Please use this identifier to cite or link to this item: http://ktisis.cut.ac.cy/handle/10488/9361
Title: Identification and mycotoxigenic capacity of fungi associated with pre- and postharvest fruit rots of pomegranates in Greece and Cyprus
Authors: Kanetis, Loukas 
Testempasis, Stefanos 
Goulas, Vlasios 
Samuel, Stylianos 
Myresiotis, Charalampos K. 
Karaoglanidis, George S. 
Keywords: Alternaria;Alternariol;Ochratoxin A;Alternariol monomethyl-ether;Fumonisin B2;Aspergillus
Category: Other Agricultural Sciences
Field: Agricultural Sciences
Issue Date: 2-Sep-2015
Publisher: Elsevier
Source: International Journal of Food Microbiology, 2015, Volume 208, Pages 84-92
metadata.dc.doi: http://dx.doi.org/10.1016/j.ijfoodmicro.2015.05.015
Abstract: Pre- and postharvest fruit rots of fungal origin are an important burden for the pomegranate industry worldwide, affecting the produce both quantitatively and qualitatively. During 2013, local orchards were surveyed and 280 fungal isolates from Greece (GR) and Cyprus (CY) were collected from pomegranates exhibiting preharvest rot symptoms, and additional 153 isolates were collected postharvest from cold-stored fruit in GR. Molecular identification revealed that preharvest pomegranate fruit rots were caused predominately by species of the genera Aspergillus (Aspergillus niger and Aspergillus tubingensis) and Alternaria (Alternaria alternata, Alternaria tenuissima, and Alternaria arborescens). By contrast, postharvest fruit rots were caused mainly by Botrytis spp. and to a lesser extent by isolates of Pilidiella granati and Alternaria spp. Considering that a significant quota of the fungal species found in association with pomegranate fruit rots are known for their mycotoxigenic capacity in other crop systems, their mycotoxin potential was examined. Alternariol (AOH), alternariol monomethyl-ether (AME) and tentoxin (TEN) production was estimated among Alternaria isolates, whereas ochratoxin A (OTA) and fumonisin B2 (FB2) production was assessed within the black aspergilli identified. Overall in both countries, 89% of the Alternaria isolates produced AOH and AME in vitro, while TEN was produced only by 43.9%. In vivo production of AOH and AME was restricted to 54.2% and 31.6% of the GR and CY isolates, respectively, while none of the isolates produced TEN in vivo. Among black aspergilli 21.7% of the GR and 17.8% of the CY isolates produced OTA in vitro, while in vivo OTA was detected in 8.8% of the isolates from both countries. FB<inf>2</inf> was present in vitro in 42.0% of the GR and 22.2% of the CY isolates, while in vivo the production was limited to 27.5% and 4.5% of the GR and the CY isolates, respectively. Our data imply that mycotoxigenic Alternaria and Aspergillus species not only constitute a significant subset of the fungal population associated with pomegranate fruit rots responsible for fruit deterioration, but also pose a potential health risk factor for consumers of pomegranate-based products.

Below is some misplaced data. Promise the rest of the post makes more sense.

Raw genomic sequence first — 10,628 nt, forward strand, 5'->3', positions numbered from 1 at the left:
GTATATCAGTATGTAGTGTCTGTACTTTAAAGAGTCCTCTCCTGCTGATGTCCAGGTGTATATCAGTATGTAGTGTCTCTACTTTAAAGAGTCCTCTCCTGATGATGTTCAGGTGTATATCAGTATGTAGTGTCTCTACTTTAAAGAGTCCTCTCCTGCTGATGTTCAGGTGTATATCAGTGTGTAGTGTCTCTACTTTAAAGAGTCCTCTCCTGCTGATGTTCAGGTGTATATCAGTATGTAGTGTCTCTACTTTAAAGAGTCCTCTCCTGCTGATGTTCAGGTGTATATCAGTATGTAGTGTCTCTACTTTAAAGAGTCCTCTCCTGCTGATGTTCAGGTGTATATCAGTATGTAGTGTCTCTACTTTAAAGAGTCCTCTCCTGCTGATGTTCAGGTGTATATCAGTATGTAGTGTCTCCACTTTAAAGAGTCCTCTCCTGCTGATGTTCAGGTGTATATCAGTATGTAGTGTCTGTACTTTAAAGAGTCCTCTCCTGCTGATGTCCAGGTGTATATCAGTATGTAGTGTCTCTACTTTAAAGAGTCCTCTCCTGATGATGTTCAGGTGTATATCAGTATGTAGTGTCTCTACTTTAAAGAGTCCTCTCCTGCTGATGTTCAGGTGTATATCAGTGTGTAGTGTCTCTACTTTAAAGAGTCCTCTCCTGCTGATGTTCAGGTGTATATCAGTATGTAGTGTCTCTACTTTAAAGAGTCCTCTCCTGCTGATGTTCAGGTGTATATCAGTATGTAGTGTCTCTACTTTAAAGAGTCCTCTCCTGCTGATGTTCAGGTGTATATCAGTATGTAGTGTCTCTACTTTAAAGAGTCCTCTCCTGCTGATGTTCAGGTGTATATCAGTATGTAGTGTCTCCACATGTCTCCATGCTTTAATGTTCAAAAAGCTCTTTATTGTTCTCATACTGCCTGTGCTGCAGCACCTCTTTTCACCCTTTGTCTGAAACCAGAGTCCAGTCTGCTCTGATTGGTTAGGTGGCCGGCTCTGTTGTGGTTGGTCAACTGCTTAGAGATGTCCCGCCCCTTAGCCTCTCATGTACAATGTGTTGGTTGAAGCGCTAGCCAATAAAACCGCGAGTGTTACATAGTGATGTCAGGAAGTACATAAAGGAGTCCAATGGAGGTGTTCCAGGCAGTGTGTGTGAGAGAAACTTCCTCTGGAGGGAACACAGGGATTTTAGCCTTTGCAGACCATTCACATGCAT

URI: http://ktisis.cut.ac.cy/handle/10488/9361
ISSN: 01681605
Rights: © 2015 Elsevier B.V.
Type: Article
Appears in Collections:Άρθρα/Articles

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